My physical therapist would massage the forearm to help desensitize the nerve. Have you done any of this?

Keep posting. Let us know how things are going. You may want to get a second opinion, or even a third!
multiple surgeries for rotator cuff both shoulders with residual chronic impingement syndrome, ulnar nerve transposition, carpal tunnel release, wrist ganglionectomies/denervectomies/tenolysis, multiple herniated discs, tarlov cyst, whiplash, bursitis of hips, tendonitis, torus, 3rd degree shoulder separation, torn labrum, ovarian cysts, fibroid tumors of the uterus

Posted By : straydog - 5/29/2017 10:44 AM
Hi SpecialWoman, I am glad to see that Pitmom has responded to your post. Your surgery is a tough one to recover from & often the patient is left with some bad after affects. It takes a long time for the nerve to heal & calm down.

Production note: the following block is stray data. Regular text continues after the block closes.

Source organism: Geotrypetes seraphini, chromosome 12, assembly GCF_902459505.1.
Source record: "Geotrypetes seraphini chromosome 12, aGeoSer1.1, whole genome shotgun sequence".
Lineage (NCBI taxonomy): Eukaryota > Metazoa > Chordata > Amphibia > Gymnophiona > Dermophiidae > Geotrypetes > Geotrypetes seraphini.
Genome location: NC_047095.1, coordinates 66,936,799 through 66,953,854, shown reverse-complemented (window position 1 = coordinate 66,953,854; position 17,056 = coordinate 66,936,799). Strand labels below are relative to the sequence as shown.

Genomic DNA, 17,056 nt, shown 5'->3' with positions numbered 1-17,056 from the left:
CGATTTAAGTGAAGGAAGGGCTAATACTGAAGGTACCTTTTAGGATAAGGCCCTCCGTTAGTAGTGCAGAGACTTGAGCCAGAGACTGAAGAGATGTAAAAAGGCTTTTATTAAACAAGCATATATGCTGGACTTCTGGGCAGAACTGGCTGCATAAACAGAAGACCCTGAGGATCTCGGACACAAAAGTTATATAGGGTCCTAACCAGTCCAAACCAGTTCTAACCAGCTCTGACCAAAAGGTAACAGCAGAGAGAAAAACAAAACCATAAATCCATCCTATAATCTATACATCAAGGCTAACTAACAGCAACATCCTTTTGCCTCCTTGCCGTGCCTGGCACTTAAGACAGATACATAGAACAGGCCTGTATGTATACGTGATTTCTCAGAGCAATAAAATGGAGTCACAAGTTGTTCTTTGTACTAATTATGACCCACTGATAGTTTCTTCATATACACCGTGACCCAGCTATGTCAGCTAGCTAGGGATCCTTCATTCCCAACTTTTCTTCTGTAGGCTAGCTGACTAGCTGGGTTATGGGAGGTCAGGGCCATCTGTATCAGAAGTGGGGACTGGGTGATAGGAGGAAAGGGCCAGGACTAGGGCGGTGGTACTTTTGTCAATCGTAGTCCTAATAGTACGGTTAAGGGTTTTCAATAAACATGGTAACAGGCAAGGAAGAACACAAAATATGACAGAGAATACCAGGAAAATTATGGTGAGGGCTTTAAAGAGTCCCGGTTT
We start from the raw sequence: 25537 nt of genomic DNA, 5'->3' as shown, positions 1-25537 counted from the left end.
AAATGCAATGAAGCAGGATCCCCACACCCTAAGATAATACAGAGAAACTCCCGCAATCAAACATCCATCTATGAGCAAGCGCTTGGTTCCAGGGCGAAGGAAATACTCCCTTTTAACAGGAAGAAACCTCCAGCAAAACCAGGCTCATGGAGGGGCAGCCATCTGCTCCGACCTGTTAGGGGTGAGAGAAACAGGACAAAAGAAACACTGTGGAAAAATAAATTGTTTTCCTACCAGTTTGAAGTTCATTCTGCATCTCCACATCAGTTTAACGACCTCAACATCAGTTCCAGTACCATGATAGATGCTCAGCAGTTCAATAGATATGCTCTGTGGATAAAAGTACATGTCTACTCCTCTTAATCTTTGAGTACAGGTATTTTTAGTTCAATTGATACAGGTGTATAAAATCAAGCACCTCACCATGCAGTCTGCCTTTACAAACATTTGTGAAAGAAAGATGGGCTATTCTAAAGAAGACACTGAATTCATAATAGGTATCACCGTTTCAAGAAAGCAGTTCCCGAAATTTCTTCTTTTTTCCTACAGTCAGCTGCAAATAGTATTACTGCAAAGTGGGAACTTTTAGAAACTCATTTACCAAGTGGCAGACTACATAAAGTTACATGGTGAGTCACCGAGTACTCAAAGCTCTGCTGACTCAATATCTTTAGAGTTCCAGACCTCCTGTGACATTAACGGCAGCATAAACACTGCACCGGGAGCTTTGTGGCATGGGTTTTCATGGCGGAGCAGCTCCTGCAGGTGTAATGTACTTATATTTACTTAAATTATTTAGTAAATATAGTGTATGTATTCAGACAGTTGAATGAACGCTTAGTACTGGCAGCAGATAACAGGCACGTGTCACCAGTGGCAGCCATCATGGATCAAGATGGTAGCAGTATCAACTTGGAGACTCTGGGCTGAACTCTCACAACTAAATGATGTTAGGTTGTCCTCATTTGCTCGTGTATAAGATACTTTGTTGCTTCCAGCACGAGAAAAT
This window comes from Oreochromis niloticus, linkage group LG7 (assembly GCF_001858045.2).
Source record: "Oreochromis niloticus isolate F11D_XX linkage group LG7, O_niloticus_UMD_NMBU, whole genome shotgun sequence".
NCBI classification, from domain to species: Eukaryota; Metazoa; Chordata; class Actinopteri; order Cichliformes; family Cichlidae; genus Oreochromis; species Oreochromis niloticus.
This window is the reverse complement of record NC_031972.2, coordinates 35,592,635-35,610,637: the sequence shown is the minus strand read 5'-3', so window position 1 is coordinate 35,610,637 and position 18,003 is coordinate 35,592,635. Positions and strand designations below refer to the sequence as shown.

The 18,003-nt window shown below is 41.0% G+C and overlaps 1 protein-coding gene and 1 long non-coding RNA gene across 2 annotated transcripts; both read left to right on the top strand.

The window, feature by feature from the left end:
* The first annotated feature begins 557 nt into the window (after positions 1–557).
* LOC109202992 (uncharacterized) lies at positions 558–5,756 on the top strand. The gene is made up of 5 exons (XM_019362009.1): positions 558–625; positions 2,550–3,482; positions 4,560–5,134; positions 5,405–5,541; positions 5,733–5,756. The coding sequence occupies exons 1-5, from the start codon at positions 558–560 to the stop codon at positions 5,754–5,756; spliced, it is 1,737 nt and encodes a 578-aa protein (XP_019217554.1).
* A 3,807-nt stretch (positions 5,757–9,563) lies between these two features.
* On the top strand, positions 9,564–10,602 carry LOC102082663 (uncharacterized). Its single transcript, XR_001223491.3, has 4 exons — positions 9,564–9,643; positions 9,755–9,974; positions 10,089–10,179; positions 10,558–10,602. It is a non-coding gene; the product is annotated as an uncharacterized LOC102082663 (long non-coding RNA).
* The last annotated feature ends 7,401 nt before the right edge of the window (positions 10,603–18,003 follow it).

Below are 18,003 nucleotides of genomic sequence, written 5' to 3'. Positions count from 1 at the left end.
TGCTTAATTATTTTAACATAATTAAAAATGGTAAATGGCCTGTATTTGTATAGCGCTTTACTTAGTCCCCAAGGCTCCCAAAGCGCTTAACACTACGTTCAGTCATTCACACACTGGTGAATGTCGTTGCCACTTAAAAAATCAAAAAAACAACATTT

I would consider getting a copy of the operative report & follow up office visits for my own records. Then perhaps look for a specialist that deals with upper extremity issues only & get a consult. Make a copy of your records to take with you for the dr to review. Another dr may or may not have some ideas, it would be worth the time to at least get a consult. It is frustrating when a person has surgery & the recovery is like what you have going on & the dr doesn't offer up much. That is something that happens with surgeons a lot. They have done their surgery so everything is good as far as they are concerned.

We have a lot of older threads here at Healing Well about this type of surgery. If you want to read the posts just type in your surgery & there should be plenty to read. We do ask that you not post on those older threads because the members are no longer active here.

Take care.
Susie
Moderator in Chronic Pain & Psoriasis Forums

Posted By : specialwomen10 - 5/29/2017 11:15 AM
Thank you for the reply 🙂
I had to have the surgery because of repetitive stress. I am a PCA currently caring for a quadrapligic gentleman and I work the night shift so I have all the lifting, pulling , pushing. Everything that requires my arm. Also most of my job is the same stuff I've been doing for the last 13 years as a mom.